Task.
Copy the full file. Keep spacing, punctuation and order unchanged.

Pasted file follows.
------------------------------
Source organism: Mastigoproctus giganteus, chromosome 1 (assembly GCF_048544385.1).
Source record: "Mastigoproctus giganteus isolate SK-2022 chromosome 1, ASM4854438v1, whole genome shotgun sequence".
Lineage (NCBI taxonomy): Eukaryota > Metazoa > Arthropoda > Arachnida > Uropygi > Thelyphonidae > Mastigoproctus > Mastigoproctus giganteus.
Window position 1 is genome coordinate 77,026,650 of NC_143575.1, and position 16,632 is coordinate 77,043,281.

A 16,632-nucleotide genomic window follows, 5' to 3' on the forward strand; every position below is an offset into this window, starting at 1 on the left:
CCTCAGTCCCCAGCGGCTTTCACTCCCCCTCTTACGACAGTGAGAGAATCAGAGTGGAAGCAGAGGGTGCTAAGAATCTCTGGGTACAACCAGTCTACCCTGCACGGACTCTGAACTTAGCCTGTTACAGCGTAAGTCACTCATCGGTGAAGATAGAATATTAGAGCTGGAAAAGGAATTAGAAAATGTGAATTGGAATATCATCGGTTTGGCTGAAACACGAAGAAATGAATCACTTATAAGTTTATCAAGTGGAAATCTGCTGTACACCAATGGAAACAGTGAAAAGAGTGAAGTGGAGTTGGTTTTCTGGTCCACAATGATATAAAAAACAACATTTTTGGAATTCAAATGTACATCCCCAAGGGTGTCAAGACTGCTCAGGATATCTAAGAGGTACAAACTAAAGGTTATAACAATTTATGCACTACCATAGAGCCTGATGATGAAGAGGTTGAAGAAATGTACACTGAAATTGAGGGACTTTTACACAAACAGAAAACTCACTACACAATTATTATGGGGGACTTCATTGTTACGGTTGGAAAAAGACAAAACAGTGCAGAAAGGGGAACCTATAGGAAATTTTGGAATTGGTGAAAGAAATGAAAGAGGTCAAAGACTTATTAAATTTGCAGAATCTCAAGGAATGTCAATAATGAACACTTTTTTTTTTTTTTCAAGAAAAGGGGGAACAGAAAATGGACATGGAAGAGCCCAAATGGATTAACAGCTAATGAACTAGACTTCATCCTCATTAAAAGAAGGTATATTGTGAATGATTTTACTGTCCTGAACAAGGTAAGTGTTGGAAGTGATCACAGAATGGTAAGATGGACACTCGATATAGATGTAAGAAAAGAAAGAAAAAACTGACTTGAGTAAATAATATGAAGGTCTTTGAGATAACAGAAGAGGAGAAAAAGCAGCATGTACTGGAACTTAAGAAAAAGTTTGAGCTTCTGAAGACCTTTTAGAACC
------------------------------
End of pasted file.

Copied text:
Source organism: Mastigoproctus giganteus, chromosome 1 (assembly GCF_048544385.1).
Source record: "Mastigoproctus giganteus isolate SK-2022 chromosome 1, ASM4854438v1, whole genome shotgun sequence".
Lineage (NCBI taxonomy): Eukaryota > Metazoa > Arthropoda > Arachnida > Uropygi > Thelyphonidae > Mastigoproctus > Mastigoproctus giganteus.
Window position 1 is genome coordinate 77,026,650 of NC_143575.1, and position 16,632 is coordinate 77,043,281.

A 16,632-nucleotide genomic window follows, 5' to 3' on the forward strand; every position below is an offset into this window, starting at 1 on the left:
CCTCAGTCCCCAGCGGCTTTCACTCCCCCTCTTACGACAGTGAGAGAATCAGAGTGGAAGCAGAGGGTGCTAAGAATCTCTGGGTACAACCAGTCTACCCTGCACGGACTCTGAACTTAGCCTGTTACAGCGTAAGTCACTCATCGGTGAAGATAGAATATTAGAGCTGGAAAAGGAATTAGAAAATGTGAATTGGAATATCATCGGTTTGGCTGAAACACGAAGAAATGAATCACTTATAAGTTTATCAAGTGGAAATCTGCTGTACACCAATGGAAACAGTGAAAAGAGTGAAGTGGAGTTGGTTTTCTGGTCCACAATGATATAAAAAACAACATTTTTGGAATTCAAATGTACATCCCCAAGGGTGTCAAGACTGCTCAGGATATCTAAGAGGTACAAACTAAAGGTTATAACAATTTATGCACTACCATAGAGCCTGATGATGAAGAGGTTGAAGAAATGTACACTGAAATTGAGGGACTTTTACACAAACAGAAAACTCACTACACAATTATTATGGGGGACTTCATTGTTACGGTTGGAAAAAGACAAAACAGTGCAGAAAGGGGAACCTATAGGAAATTTTGGAATTGGTGAAAGAAATGAAAGAGGTCAAAGACTTATTAAATTTGCAGAATCTCAAGGAATGTCAATAATGAACACTTTTTTTTTTTTTTCAAGAAAAGGGGGAACAGAAAATGGACATGGAAGAGCCCAAATGGATTAACAGCTAATGAACTAGACTTCATCCTCATTAAAAGAAGGTATATTGTGAATGATTTTACTGTCCTGAACAAGGTAAGTGTTGGAAGTGATCACAGAATGGTAAGATGGACACTCGATATAGATGTAAGAAAAGAAAGAAAAAACTGACTTGAGTAAATAATATGAAGGTCTTTGAGATAACAGAAGAGGAGAAAAAGCAGCATGTACTGGAACTTAAGAAAAAGTTTGAGCTTCTGAAGACCTTTTAGAACC